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Rally of the Lakes worth €10 million to local economy -Chamber

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Killarney Chamber of Tourism and Commerce has advised local businesses to prepare for a particularly busy May Bank Holiday weekend with the 41st International Rally of the Lakes ensuring a bumper long weekend in the town.

With a value to the town of in excess of €10 million, the International Rally of the Lakes is right up there in terms of major attractions in Killarney and it creates a hugely exciting sporting spectacle for the long weekend, Chamber President Niall Kelleher said.

He stressed that the town’s tourism industry relies heavily on flagship festivals and gatherings such as the 4th July Festival, Christmas in Killarney, the St Patrick’s Festival and, more recently, the Wander Wild Festival and events like the Rally of the Lakes, the Historic Rally and Bikefest add a wonderful extra dimension and real colour to what the town can offer visitors and locals.

“Killarney Chamber of Tourism and Commerce is fully supportive of the Killarney and District Motor Club and I congratulate Clerk of the Course Darren McCormick and all involved in organising such a finely-tuned and high quality motorsport event, one of the best run of its kind in the country,” Mr Kelleher said.

He noted that Killarney has been synonymous with rallying for decades, which is hardly surprising given the terrific rally terrain it can offer, with the technically demanding stages matched only by the spectacular landscape.

“The Rally of the Lakes is very much a team Killarney effort with Gardaí, Kerry County Council, residents and businesses all playing their part and, in terms of coverage, Killarney and Kerry benefit enormously through TV, media and social media exposure.

“COVID has played spoilsport over the last two years but, on April 30 and May 1 we should forget all about the pandemic and concentrate instead on a feast of top class rallying and fun,” the Chamber President added.

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One way traffic system mooted for St Oliver’s National School

The Killarney Advertiser understands that a one-way traffic management system will be introduced at St Oliver’s National School. The plan remains subject to confirmation by Kerry County Council and other […]

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The Killarney Advertiser understands that a one-way traffic management system will be introduced at St Oliver’s National School.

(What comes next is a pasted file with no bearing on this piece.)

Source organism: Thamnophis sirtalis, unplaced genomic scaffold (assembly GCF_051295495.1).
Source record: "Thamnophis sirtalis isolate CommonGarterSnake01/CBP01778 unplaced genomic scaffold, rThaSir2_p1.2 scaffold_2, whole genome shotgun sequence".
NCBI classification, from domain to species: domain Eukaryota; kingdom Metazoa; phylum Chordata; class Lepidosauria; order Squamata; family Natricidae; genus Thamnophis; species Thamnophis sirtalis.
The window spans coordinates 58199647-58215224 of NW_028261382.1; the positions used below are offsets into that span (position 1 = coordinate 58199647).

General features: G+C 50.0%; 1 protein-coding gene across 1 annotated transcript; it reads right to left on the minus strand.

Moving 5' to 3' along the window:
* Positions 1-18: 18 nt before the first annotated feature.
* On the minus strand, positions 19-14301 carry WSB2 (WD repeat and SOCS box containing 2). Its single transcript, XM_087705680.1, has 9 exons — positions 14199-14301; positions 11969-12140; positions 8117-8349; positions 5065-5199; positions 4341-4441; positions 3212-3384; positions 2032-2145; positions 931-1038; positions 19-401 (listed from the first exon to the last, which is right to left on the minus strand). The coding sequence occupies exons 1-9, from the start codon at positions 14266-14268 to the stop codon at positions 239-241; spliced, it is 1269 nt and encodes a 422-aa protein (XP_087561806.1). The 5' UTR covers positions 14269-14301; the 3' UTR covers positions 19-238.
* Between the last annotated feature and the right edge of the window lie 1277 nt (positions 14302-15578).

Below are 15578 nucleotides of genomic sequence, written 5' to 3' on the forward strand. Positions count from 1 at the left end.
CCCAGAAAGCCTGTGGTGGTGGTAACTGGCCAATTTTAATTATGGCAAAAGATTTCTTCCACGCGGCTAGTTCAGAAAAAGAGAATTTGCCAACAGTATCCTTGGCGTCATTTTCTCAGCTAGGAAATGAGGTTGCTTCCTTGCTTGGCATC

The plan remains subject to confirmation by Kerry County Council and other statutory bodie. It is  understood that the system will be trialled at the beginning of the new school year in September.

The area is subject to serious traffic congestion during school drop-off and pick-up times every day.

Over 650 pupils and 80 staff attend the school every day. New housing developments in the area have added to traffic congestion.

Cllr Martin Grady has being pushing for enhanced road safety measures at the school since his co-option to the council in September 2023.

“The issue has worsened in recent years with Woodlawn, Rookery Road and Ballycasheen having more domestic property developments which brings with it more road activity,” Grady told the Killarney Advertiser.

“I’ve seen first-hand several accidents occur when dropping and collecting my children from the school. It needs a safe solution by means of a drop off- pick up point or a traffic management system put in place.

“It is unfair on all stakeholders involved. I will keep working on this until results are achieved in the interest of everyone’s safety. “

The lack of urban school bus services, not just at St Oliver’s but at all schools is adding to Killarney’s traffic woes.

“I would like to see school bus services return for all students, in both urban and rural schools, this service was a massive loss, it would greatly reduce the volume of traffic on our roads and mitigate the risk of accidents and near misses,” added Cllr Grady.

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Planning rules “nonsensical in a housing crisis” Cllr Healy-Rae

A planning rule which prevents people from building houses on their own land next to major roads is being challenged by Cllr Maura Healy Rae. The current planning policy states […]

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A planning rule which prevents people from building houses on their own land next to major roads is being challenged by Cllr Maura Healy Rae.

The current planning policy states that any application house along national primary and national secondary roadways exiting from existing entrances will not be considered.
Healy-Rae says this problem is particularly acute in the Killarney Municipal District given the amount of national roadway surrounding the area with the N22, N71 and N72.
“It is nonsensical that where an individual is living at home and using an existing entrance, can’t be considered to build their own house and use existing entrance they are already using,” she told the Killarney Advertiser.
“How Transport Infrastructure Ireland can quantify this as additional traffic is preposterous. Given we are in a housing crisis, given all the challenges surrounding planning, given exorbitant house prices and the lack of affordable housing, it is ludicrous that this is a reason people are being refused planning.”
She called on Kerry County Council to write to the TII, the Minister for Transport and the Minister for Local Government requesting that the current blanket policy be lifted.
“It [the policy] has directly resulted in numerous planning applications being refused and even considered at the pre-planning stage,” she added.
Kerry TD Danny Healy-Rae has also raised the issue in Dáil Éireann.

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